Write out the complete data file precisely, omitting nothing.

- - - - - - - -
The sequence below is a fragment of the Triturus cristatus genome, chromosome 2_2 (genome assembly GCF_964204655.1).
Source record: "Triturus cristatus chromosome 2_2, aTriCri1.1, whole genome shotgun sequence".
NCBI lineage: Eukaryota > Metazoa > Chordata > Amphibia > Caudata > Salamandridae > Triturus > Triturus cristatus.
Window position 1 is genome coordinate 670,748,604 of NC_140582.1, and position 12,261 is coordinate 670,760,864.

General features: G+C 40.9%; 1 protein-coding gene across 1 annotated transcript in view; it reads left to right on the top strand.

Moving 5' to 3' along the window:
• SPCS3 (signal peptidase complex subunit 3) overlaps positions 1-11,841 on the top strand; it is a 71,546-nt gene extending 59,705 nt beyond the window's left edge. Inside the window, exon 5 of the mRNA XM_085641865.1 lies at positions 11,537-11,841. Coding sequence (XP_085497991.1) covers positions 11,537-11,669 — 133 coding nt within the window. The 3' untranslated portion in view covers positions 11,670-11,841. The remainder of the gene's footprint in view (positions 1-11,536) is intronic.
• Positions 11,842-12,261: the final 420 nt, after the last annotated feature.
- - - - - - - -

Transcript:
The sequence below is a fragment of the Triturus cristatus genome, chromosome 2_2 (genome assembly GCF_964204655.1).
Source record: "Triturus cristatus chromosome 2_2, aTriCri1.1, whole genome shotgun sequence".
NCBI lineage: Eukaryota > Metazoa > Chordata > Amphibia > Caudata > Salamandridae > Triturus > Triturus cristatus.
Window position 1 is genome coordinate 670,748,604 of NC_140582.1, and position 12,261 is coordinate 670,760,864.

General features: G+C 40.9%; 1 protein-coding gene across 1 annotated transcript in view; it reads left to right on the top strand.

Moving 5' to 3' along the window:
• SPCS3 (signal peptidase complex subunit 3) overlaps positions 1-11,841 on the top strand; it is a 71,546-nt gene extending 59,705 nt beyond the window's left edge. Inside the window, exon 5 of the mRNA XM_085641865.1 lies at positions 11,537-11,841. Coding sequence (XP_085497991.1) covers positions 11,537-11,669 — 133 coding nt within the window. The 3' untranslated portion in view covers positions 11,670-11,841. The remainder of the gene's footprint in view (positions 1-11,536) is intronic.
• Positions 11,842-12,261: the final 420 nt, after the last annotated feature.